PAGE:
Edward Elzear – better known to the world as Zez –
Confrey was born in Peru, Illinois in 1895 – hometown of another pioneering
American musician of an earlier generation, the violinist Maud Powell.
He studied at the Chicago Musical College and began work as a band pianist
before being hired in 1915 as a music demonstrator for a publishing
company – something George Gershwin incidentally was doing at pretty
much the same time. Composing prolifically he hit the big time early
with Kitten on the Keys, still the emblematic embodiment of Confrey’s
music and indeed beyond, and his other huge hit, Stumbling. At
the same time he took part in the famous Aeolian Hall concert at which
his contemporary Gershwin’s Rhapsody in Blue received its premiere.
Though he continued to compose prolifically real success never returned
to Confrey and musical fashion passed him by. He seems not to have diversified
into other forms, operetta say or musical theatre – though as one or
two of these rolls show he had an ear for impressionist devices – and
he must have seemed something of a curiosity when he died in 1971.
This Warner Classics disc is part of a series of Piano
Rolls – two volumes are devoted to Gershwin and one to the rolls of
Jelly Roll Morton. It collates the rich variety of Confrey’s output
– popular songs, ballads, parodies, novelties and his welding of ragtime
and jazz elements with bluesy inflections and impressionistic tinges.
By Confrey’s day piano rolls had evolved from the hand-punched performer-less
creation to a sophisticated mixture of performance and post-performance
"doctoring" (like a recording edit in other words). As the
notes explain making a piano roll could involve some or all of the various
mechanisms available and most would have required editing. This disc
therefore consists of rolls played by Confrey but subsequently octave
doubled or chord spread or otherwise doctored by adding extra holes
to the role to increase the complexity of the piece (and frequently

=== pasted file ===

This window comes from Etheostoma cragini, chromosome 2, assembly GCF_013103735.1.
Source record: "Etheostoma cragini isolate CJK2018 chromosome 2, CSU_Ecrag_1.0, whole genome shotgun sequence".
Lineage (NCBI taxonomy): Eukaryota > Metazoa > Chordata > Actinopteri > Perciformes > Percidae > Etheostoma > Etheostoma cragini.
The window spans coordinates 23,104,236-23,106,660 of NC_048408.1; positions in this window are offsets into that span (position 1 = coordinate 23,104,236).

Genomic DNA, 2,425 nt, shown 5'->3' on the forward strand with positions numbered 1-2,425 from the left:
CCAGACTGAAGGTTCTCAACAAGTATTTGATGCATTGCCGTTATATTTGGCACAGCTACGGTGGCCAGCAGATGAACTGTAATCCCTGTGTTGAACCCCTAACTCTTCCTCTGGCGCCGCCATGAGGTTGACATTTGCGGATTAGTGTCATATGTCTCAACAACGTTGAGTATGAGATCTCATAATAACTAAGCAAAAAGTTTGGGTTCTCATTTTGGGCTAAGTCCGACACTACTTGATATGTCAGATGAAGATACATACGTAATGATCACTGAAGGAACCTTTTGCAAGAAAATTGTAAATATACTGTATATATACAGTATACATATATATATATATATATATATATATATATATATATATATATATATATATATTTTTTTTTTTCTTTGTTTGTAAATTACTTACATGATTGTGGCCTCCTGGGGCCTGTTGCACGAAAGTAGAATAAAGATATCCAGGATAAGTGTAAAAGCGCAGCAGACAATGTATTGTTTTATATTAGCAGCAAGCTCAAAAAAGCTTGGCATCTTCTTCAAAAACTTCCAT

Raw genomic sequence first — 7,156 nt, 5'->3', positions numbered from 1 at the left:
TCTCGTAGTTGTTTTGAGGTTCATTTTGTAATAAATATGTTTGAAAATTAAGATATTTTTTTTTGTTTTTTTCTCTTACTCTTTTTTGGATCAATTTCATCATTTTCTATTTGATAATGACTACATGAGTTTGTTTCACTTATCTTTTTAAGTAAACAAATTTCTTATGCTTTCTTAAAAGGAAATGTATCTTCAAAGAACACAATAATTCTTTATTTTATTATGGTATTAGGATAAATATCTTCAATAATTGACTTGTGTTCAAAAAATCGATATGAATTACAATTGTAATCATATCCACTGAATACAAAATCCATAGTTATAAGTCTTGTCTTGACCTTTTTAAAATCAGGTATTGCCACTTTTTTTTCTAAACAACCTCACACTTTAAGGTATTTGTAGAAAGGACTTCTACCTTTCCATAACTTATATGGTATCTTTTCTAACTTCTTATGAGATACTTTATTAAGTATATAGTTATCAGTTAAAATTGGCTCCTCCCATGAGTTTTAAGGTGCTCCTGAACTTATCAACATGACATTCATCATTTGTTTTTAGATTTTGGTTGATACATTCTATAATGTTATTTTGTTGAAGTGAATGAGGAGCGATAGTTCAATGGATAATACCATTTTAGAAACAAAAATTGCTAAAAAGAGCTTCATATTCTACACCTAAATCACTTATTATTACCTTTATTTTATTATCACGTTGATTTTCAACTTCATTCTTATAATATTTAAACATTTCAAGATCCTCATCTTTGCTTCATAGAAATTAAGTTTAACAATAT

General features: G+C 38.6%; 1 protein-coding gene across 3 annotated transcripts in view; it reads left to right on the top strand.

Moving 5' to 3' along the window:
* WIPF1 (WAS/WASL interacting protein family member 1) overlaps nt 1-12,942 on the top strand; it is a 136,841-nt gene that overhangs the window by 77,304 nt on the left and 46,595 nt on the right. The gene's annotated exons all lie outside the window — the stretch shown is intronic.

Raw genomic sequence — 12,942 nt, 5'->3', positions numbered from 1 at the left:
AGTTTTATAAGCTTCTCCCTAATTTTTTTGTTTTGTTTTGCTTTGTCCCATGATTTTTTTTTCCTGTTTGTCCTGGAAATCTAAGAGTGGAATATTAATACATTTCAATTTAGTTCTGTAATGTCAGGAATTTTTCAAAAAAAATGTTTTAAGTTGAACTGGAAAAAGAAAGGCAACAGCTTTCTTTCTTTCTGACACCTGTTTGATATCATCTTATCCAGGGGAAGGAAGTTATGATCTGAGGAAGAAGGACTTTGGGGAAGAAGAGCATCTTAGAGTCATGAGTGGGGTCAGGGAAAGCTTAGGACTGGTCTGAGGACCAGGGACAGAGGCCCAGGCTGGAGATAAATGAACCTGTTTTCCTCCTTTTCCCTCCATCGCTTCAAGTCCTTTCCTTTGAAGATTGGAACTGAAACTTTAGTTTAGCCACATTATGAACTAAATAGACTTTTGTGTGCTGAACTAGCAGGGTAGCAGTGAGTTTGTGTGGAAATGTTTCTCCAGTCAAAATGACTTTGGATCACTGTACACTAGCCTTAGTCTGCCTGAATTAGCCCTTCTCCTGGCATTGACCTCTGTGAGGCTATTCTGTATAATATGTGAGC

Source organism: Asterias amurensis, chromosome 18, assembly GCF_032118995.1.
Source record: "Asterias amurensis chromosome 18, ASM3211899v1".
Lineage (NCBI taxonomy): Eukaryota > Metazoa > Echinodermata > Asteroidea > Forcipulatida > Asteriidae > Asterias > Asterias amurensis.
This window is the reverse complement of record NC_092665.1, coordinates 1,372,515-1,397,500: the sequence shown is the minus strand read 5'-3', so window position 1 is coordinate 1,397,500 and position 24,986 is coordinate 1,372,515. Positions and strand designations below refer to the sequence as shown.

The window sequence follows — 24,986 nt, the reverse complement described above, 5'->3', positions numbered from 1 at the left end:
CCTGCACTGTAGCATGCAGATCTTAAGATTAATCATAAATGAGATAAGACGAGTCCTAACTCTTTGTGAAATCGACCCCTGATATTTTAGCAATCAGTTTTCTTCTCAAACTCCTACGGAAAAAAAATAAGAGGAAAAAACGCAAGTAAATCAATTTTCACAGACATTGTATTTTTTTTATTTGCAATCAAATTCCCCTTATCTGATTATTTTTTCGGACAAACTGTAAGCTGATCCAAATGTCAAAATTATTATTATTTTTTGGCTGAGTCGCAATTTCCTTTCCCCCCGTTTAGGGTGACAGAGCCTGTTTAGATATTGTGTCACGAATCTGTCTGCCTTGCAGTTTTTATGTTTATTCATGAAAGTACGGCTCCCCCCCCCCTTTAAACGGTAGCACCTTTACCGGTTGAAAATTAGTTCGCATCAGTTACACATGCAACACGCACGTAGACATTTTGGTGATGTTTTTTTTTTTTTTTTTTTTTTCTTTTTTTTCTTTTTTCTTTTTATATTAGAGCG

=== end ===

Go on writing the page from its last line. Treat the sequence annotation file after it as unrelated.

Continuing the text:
indeed to tip it over beyond the bounds of actual playability, should
one wish to replicate the roll on an ordinary piano). The primary function
of the roll, of course, was not as an archival objet d’art but
as a commercial mechanism or tool to sell sheet music to the public.
It therefore lacks, when doctored in this way, the intrinsic status
of a historical object in its own right – though it’s certainly not
without considerable interest viewed sympathetically. As an accurate
representation of a pianist’s playing it is open to serious debate but
in the case of Ampico or other rolls in classical music there are numerous
cases of pianists never having made commercial discs and these remain
the only preserved examples of their playing, however imperfect the
mechanism of recording and reproduction may be (I reviewed Fanny Bloomfield-Zeisler’s
rolls on this site not so long ago and they were fascinating).
Doubtless the manner of the realization by Artis Wodehouse
will be the subject of informed debate but I enjoyed the disc thoroughly.
Dizzy fingers is an ingenious opener and The Red Lantern
starts as a ragtime stomp before becoming graced by exotic flurries.
By the Waters of Minnetonka comes complete with jazz breaks and
cascading arpeggios but Novelette strikes another chord – this
little quasi-improvised vaguely impressionist piece reveals his debt
to Debussy, certainly, but also to that generation of American impressionists
who were so influential, such as Eastwood Lane (who also influenced
the cornettist Bix Beiderbecke, some of whose piano works bear resemblance
to Confrey’s own pieces in this style). The Waltz Mirage is a
case of those "assisted" rolls full of added notes. Greenwich
Witch, a jaunty and insouciant piece, shows the cross-pollination
between genres in American popular music and jazz in the 1920s. As Jeff
Taylor’s notes point out this was a tune quoted by the supreme jazz
piano virtuoso of the 1920s and the only pianist capable of standing
up to Louis Armstrong as an improviser, Earl Hines. It does also show
how Confrey’s music very quickly swept into the collective consciousness.
As for Kitten on the Keys there’s stride, trilling,
boogie, key changes and mobile tempo doubling jazz-style left hand.
It never fails to hit the spot. Heaven’s Garden by contrast is
a sentimental little fin de siècle tune and Humorestless
an affectionate fun-poking parody of Dvořák
(naturally). Elsewhere That Thing Called Love will bring
jazz lovers up short – the verse is the St Louis Blues (but then
W.C. Handy who wrote it or, more accurately, was given commercial credit
for it, was more an assimilator and synthesiser than an originator).
Relaxation is tinged with MacDowell tristesse and the Concert
Etude a Chopin paraphrase and not obviously motivated by humorous
There is much to enjoy in Warner’s latest roll offering.
There’s plenty of Jazz Age verve and not a little reflective nostalgia
too. I doubt you have a Pianola so this CD will do just fine.